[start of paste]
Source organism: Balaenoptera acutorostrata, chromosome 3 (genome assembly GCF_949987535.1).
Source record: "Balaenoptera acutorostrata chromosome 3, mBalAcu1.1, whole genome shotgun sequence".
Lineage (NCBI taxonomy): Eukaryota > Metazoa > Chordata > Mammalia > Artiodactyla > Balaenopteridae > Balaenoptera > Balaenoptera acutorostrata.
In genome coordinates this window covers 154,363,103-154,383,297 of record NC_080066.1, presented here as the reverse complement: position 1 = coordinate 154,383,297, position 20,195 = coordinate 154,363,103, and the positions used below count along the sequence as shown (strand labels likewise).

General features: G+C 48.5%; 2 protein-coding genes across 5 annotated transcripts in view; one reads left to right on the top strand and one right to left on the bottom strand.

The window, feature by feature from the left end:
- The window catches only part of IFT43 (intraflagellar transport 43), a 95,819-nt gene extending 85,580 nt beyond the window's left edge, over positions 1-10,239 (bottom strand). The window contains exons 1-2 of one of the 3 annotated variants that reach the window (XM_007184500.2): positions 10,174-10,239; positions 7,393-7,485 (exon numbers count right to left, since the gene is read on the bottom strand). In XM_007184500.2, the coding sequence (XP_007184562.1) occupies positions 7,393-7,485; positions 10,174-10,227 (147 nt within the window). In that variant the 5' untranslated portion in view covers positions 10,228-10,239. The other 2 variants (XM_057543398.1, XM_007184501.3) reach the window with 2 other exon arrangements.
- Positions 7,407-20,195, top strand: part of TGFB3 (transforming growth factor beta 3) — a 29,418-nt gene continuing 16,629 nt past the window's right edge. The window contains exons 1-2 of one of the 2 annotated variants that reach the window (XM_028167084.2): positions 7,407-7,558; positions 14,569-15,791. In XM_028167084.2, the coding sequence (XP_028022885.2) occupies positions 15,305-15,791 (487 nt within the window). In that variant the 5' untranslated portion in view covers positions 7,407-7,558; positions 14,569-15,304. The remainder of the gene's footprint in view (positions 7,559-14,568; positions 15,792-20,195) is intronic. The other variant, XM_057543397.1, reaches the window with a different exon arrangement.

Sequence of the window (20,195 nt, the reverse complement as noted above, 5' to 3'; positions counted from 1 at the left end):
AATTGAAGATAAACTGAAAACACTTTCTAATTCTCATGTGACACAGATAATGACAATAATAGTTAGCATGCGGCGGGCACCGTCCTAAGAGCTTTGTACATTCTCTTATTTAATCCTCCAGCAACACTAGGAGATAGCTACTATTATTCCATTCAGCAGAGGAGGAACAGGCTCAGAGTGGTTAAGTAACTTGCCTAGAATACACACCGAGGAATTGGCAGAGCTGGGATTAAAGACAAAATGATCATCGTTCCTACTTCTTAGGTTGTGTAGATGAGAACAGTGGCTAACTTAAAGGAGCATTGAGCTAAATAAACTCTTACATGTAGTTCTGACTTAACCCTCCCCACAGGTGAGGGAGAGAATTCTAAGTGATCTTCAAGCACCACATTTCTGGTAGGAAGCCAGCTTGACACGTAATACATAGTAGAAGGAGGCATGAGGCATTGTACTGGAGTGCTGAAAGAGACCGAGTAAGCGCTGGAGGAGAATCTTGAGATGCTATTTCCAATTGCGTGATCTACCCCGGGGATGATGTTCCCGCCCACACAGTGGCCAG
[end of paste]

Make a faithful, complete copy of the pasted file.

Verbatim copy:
Source organism: Balaenoptera acutorostrata, chromosome 3 (genome assembly GCF_949987535.1).
Source record: "Balaenoptera acutorostrata chromosome 3, mBalAcu1.1, whole genome shotgun sequence".
Lineage (NCBI taxonomy): Eukaryota > Metazoa > Chordata > Mammalia > Artiodactyla > Balaenopteridae > Balaenoptera > Balaenoptera acutorostrata.
In genome coordinates this window covers 154,363,103-154,383,297 of record NC_080066.1, presented here as the reverse complement: position 1 = coordinate 154,383,297, position 20,195 = coordinate 154,363,103, and the positions used below count along the sequence as shown (strand labels likewise).

General features: G+C 48.5%; 2 protein-coding genes across 5 annotated transcripts in view; one reads left to right on the top strand and one right to left on the bottom strand.

The window, feature by feature from the left end:
- The window catches only part of IFT43 (intraflagellar transport 43), a 95,819-nt gene extending 85,580 nt beyond the window's left edge, over positions 1-10,239 (bottom strand). The window contains exons 1-2 of one of the 3 annotated variants that reach the window (XM_007184500.2): positions 10,174-10,239; positions 7,393-7,485 (exon numbers count right to left, since the gene is read on the bottom strand). In XM_007184500.2, the coding sequence (XP_007184562.1) occupies positions 7,393-7,485; positions 10,174-10,227 (147 nt within the window). In that variant the 5' untranslated portion in view covers positions 10,228-10,239. The other 2 variants (XM_057543398.1, XM_007184501.3) reach the window with 2 other exon arrangements.
- Positions 7,407-20,195, top strand: part of TGFB3 (transforming growth factor beta 3) — a 29,418-nt gene continuing 16,629 nt past the window's right edge. The window contains exons 1-2 of one of the 2 annotated variants that reach the window (XM_028167084.2): positions 7,407-7,558; positions 14,569-15,791. In XM_028167084.2, the coding sequence (XP_028022885.2) occupies positions 15,305-15,791 (487 nt within the window). In that variant the 5' untranslated portion in view covers positions 7,407-7,558; positions 14,569-15,304. The remainder of the gene's footprint in view (positions 7,559-14,568; positions 15,792-20,195) is intronic. The other variant, XM_057543397.1, reaches the window with a different exon arrangement.

Sequence of the window (20,195 nt, the reverse complement as noted above, 5' to 3'; positions counted from 1 at the left end):
AATTGAAGATAAACTGAAAACACTTTCTAATTCTCATGTGACACAGATAATGACAATAATAGTTAGCATGCGGCGGGCACCGTCCTAAGAGCTTTGTACATTCTCTTATTTAATCCTCCAGCAACACTAGGAGATAGCTACTATTATTCCATTCAGCAGAGGAGGAACAGGCTCAGAGTGGTTAAGTAACTTGCCTAGAATACACACCGAGGAATTGGCAGAGCTGGGATTAAAGACAAAATGATCATCGTTCCTACTTCTTAGGTTGTGTAGATGAGAACAGTGGCTAACTTAAAGGAGCATTGAGCTAAATAAACTCTTACATGTAGTTCTGACTTAACCCTCCCCACAGGTGAGGGAGAGAATTCTAAGTGATCTTCAAGCACCACATTTCTGGTAGGAAGCCAGCTTGACACGTAATACATAGTAGAAGGAGGCATGAGGCATTGTACTGGAGTGCTGAAAGAGACCGAGTAAGCGCTGGAGGAGAATCTTGAGATGCTATTTCCAATTGCGTGATCTACCCCGGGGATGATGTTCCCGCCCACACAGTGGCCAG